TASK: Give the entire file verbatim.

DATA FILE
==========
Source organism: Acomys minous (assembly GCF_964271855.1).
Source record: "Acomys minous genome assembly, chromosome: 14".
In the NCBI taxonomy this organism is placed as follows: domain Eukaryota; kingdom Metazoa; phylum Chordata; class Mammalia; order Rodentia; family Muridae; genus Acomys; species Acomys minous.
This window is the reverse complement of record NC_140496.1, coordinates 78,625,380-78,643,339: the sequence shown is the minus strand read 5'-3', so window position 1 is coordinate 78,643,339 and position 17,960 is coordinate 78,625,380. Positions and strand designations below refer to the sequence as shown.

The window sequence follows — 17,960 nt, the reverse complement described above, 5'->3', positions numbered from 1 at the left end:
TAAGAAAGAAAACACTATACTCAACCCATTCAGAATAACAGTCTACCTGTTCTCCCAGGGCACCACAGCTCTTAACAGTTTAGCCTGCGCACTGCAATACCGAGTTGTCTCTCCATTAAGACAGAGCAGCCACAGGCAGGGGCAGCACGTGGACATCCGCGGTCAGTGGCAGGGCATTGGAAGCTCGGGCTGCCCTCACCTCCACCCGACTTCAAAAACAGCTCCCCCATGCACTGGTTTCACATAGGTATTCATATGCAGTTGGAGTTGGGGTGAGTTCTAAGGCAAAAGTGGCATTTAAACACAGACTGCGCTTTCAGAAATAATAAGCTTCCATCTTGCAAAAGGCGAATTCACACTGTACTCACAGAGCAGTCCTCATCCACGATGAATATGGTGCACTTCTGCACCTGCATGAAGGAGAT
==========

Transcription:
Source organism: Acomys minous (assembly GCF_964271855.1).
Source record: "Acomys minous genome assembly, chromosome: 14".
In the NCBI taxonomy this organism is placed as follows: domain Eukaryota; kingdom Metazoa; phylum Chordata; class Mammalia; order Rodentia; family Muridae; genus Acomys; species Acomys minous.
This window is the reverse complement of record NC_140496.1, coordinates 78,625,380-78,643,339: the sequence shown is the minus strand read 5'-3', so window position 1 is coordinate 78,643,339 and position 17,960 is coordinate 78,625,380. Positions and strand designations below refer to the sequence as shown.

The window sequence follows — 17,960 nt, the reverse complement described above, 5'->3', positions numbered from 1 at the left end:
TAAGAAAGAAAACACTATACTCAACCCATTCAGAATAACAGTCTACCTGTTCTCCCAGGGCACCACAGCTCTTAACAGTTTAGCCTGCGCACTGCAATACCGAGTTGTCTCTCCATTAAGACAGAGCAGCCACAGGCAGGGGCAGCACGTGGACATCCGCGGTCAGTGGCAGGGCATTGGAAGCTCGGGCTGCCCTCACCTCCACCCGACTTCAAAAACAGCTCCCCCATGCACTGGTTTCACATAGGTATTCATATGCAGTTGGAGTTGGGGTGAGTTCTAAGGCAAAAGTGGCATTTAAACACAGACTGCGCTTTCAGAAATAATAAGCTTCCATCTTGCAAAAGGCGAATTCACACTGTACTCACAGAGCAGTCCTCATCCACGATGAATATGGTGCACTTCTGCACCTGCATGAAGGAGAT